Touring ballets, operas, symphonies, concerts, and art displays are held at the center all year long. Additionally, the Cultural Centre of Belem also hosts political and research congresses in its high-security meeting halls. Visitors can explore the museum, catch one of the many events, or browse the stores, restaurants, and bars on site.
Praca do Imperio, 1449-003 Lisboa, Portugal
10.Igreja de Sao Domingos
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The Igreja de São Domingos, or the Church of São Domingos, has an extremely interesting history and is either considered cursed or blessed depending on who you ask. Built in 1241, it was once the largest church in all of Lisbon. It was also formerly the home of the Inquisition and hosted royal weddings and other events.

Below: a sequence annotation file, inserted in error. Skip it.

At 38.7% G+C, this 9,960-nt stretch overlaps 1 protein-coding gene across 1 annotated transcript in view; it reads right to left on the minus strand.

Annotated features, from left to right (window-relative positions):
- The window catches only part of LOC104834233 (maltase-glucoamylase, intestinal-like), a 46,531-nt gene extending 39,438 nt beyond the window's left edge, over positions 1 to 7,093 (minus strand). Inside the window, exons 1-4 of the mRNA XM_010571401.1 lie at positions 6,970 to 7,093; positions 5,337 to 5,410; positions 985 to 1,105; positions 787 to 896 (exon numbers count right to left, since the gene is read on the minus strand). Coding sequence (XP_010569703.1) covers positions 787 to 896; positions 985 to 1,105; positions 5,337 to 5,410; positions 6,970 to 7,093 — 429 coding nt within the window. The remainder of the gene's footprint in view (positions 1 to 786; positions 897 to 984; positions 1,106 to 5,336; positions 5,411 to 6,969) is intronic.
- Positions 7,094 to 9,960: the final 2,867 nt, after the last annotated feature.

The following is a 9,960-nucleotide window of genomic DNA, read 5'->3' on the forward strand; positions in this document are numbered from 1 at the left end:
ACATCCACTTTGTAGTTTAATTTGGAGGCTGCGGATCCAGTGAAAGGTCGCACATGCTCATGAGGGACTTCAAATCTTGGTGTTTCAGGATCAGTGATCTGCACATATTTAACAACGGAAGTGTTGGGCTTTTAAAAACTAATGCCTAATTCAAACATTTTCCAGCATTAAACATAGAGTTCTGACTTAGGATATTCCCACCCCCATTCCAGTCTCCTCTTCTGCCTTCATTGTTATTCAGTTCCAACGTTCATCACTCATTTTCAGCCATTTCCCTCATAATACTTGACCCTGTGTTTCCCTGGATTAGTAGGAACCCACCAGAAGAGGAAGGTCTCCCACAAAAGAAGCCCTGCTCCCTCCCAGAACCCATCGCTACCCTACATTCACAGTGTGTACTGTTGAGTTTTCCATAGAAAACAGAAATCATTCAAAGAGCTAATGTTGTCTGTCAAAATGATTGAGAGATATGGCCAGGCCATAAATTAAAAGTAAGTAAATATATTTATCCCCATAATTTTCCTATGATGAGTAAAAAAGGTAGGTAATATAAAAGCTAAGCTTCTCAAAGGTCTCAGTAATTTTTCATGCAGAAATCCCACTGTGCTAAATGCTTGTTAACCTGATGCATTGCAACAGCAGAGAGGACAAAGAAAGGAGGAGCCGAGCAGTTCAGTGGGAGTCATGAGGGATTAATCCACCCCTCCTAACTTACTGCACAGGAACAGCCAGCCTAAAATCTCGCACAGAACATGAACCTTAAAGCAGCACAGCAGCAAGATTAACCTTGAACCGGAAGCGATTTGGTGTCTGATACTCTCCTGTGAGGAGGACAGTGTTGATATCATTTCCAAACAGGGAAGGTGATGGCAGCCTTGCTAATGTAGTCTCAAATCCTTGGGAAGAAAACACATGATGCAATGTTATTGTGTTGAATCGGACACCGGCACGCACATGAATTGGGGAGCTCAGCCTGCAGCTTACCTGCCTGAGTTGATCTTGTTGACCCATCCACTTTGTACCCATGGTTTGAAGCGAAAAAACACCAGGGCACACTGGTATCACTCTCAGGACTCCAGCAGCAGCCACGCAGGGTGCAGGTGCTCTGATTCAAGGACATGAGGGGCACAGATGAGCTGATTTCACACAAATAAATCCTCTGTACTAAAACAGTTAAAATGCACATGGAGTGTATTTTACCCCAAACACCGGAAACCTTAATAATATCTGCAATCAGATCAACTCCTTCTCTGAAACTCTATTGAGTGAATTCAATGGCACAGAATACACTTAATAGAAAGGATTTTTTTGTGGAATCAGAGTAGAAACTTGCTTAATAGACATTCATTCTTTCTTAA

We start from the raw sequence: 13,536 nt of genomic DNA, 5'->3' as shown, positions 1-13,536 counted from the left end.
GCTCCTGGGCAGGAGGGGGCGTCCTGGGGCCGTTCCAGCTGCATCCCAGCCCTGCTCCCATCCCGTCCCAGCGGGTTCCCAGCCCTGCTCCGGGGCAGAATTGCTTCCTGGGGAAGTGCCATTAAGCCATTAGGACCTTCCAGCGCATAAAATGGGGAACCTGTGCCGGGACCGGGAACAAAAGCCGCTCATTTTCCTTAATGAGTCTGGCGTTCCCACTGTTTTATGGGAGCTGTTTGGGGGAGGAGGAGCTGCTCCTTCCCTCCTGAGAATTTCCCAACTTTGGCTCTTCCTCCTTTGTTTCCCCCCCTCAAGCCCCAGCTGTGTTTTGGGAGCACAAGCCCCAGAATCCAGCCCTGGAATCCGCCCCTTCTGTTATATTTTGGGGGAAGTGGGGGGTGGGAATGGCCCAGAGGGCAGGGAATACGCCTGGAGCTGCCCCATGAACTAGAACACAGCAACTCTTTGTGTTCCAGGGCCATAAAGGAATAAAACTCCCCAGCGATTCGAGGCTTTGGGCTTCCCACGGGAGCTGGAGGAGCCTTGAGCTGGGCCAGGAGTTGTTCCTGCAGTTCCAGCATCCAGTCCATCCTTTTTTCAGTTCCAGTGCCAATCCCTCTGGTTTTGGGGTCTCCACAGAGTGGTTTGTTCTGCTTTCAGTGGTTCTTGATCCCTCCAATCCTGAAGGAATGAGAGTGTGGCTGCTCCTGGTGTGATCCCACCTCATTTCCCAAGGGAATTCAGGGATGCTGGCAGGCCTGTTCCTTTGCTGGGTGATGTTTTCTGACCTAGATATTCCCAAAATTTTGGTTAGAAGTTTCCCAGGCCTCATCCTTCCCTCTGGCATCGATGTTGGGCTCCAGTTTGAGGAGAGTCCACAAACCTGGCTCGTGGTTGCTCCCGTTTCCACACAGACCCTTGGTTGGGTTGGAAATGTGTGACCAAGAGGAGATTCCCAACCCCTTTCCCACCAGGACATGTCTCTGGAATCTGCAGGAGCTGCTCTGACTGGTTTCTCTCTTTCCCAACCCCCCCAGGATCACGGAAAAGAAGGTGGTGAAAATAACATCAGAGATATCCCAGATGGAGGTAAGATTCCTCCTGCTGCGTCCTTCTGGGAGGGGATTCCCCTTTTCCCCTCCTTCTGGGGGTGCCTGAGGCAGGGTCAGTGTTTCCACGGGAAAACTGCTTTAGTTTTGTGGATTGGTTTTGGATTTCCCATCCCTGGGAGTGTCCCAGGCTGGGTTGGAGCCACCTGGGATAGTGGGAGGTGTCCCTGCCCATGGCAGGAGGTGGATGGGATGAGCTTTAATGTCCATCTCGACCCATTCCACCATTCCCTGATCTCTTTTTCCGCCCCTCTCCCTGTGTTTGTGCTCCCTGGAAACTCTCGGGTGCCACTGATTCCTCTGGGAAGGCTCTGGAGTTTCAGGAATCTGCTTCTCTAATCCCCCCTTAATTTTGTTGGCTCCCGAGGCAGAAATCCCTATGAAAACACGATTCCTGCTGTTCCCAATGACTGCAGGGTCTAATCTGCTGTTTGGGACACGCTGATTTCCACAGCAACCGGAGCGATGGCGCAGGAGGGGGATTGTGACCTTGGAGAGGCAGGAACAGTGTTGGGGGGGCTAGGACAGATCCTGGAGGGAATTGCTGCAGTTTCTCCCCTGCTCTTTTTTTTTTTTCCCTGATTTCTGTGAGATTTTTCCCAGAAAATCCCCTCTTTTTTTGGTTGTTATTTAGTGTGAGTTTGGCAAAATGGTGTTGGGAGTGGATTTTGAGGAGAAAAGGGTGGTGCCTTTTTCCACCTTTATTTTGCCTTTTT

The church was slightly damaged in an earthquake in 1531, completely destroyed by an earthquake in 1755, and was incinerated in a six-hour long fire in 1959. Sadly, the fire destroyed many of the historic statues and paintings that were housed there, and even after its restoration in 1994, visitors can still see evidence of the church’s destructive past within its architecture and decor.
Largo São Domingos, 1150-320 Lisboa, Portugal
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11.Igreja de Sao Roque
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Jesuits Filippo Terzi, the same architect behind the São Vicente, was commissioned by Jesuits to build this Renaissance church in 1574. Contradicting its plain exterior, the church is stunning and impressive within, housing a painted wood ceiling, eight side chapels full of Baroque art, and a museum with a large collection of Baroque silver and paintings from the 16th century.